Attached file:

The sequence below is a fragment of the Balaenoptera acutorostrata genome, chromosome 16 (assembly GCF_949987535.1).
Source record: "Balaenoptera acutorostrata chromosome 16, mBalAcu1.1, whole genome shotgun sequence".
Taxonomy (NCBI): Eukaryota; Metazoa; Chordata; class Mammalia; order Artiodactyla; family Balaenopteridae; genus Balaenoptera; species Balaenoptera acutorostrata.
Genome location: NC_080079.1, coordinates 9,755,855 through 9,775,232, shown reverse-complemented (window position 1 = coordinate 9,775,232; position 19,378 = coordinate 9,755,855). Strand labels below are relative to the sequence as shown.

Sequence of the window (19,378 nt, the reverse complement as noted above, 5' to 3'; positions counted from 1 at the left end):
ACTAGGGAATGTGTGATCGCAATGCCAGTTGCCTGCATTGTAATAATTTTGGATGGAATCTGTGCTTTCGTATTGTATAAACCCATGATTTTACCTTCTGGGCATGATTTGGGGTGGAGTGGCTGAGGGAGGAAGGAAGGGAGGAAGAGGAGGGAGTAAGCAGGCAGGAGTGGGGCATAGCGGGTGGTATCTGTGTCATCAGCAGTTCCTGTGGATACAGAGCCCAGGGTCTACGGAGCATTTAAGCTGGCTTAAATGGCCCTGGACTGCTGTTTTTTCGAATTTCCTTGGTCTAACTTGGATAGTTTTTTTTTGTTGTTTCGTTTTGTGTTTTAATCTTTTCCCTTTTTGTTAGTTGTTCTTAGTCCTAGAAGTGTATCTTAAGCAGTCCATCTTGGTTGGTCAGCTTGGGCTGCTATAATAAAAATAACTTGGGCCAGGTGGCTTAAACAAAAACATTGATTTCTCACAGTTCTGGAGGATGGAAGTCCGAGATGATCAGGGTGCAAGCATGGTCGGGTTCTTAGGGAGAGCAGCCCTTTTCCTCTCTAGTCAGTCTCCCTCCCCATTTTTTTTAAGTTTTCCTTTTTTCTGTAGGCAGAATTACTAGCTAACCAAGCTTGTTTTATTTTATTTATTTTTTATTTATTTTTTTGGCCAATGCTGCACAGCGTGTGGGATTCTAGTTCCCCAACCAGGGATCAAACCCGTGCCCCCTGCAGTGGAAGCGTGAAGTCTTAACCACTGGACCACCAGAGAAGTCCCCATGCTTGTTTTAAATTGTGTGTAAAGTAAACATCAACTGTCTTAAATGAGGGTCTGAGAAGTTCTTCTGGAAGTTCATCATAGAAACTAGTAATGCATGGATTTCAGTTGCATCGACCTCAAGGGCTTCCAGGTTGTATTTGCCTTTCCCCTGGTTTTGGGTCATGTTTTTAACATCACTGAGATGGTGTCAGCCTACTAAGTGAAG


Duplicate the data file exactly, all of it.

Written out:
The sequence below is a fragment of the Balaenoptera acutorostrata genome, chromosome 16 (assembly GCF_949987535.1).
Source record: "Balaenoptera acutorostrata chromosome 16, mBalAcu1.1, whole genome shotgun sequence".
Taxonomy (NCBI): Eukaryota; Metazoa; Chordata; class Mammalia; order Artiodactyla; family Balaenopteridae; genus Balaenoptera; species Balaenoptera acutorostrata.
Genome location: NC_080079.1, coordinates 9,755,855 through 9,775,232, shown reverse-complemented (window position 1 = coordinate 9,775,232; position 19,378 = coordinate 9,755,855). Strand labels below are relative to the sequence as shown.

Sequence of the window (19,378 nt, the reverse complement as noted above, 5' to 3'; positions counted from 1 at the left end):
ACTAGGGAATGTGTGATCGCAATGCCAGTTGCCTGCATTGTAATAATTTTGGATGGAATCTGTGCTTTCGTATTGTATAAACCCATGATTTTACCTTCTGGGCATGATTTGGGGTGGAGTGGCTGAGGGAGGAAGGAAGGGAGGAAGAGGAGGGAGTAAGCAGGCAGGAGTGGGGCATAGCGGGTGGTATCTGTGTCATCAGCAGTTCCTGTGGATACAGAGCCCAGGGTCTACGGAGCATTTAAGCTGGCTTAAATGGCCCTGGACTGCTGTTTTTTCGAATTTCCTTGGTCTAACTTGGATAGTTTTTTTTTGTTGTTTCGTTTTGTGTTTTAATCTTTTCCCTTTTTGTTAGTTGTTCTTAGTCCTAGAAGTGTATCTTAAGCAGTCCATCTTGGTTGGTCAGCTTGGGCTGCTATAATAAAAATAACTTGGGCCAGGTGGCTTAAACAAAAACATTGATTTCTCACAGTTCTGGAGGATGGAAGTCCGAGATGATCAGGGTGCAAGCATGGTCGGGTTCTTAGGGAGAGCAGCCCTTTTCCTCTCTAGTCAGTCTCCCTCCCCATTTTTTTTAAGTTTTCCTTTTTTCTGTAGGCAGAATTACTAGCTAACCAAGCTTGTTTTATTTTATTTATTTTTTATTTATTTTTTTGGCCAATGCTGCACAGCGTGTGGGATTCTAGTTCCCCAACCAGGGATCAAACCCGTGCCCCCTGCAGTGGAAGCGTGAAGTCTTAACCACTGGACCACCAGAGAAGTCCCCATGCTTGTTTTAAATTGTGTGTAAAGTAAACATCAACTGTCTTAAATGAGGGTCTGAGAAGTTCTTCTGGAAGTTCATCATAGAAACTAGTAATGCATGGATTTCAGTTGCATCGACCTCAAGGGCTTCCAGGTTGTATTTGCCTTTCCCCTGGTTTTGGGTCATGTTTTTAACATCACTGAGATGGTGTCAGCCTACTAAGTGAAG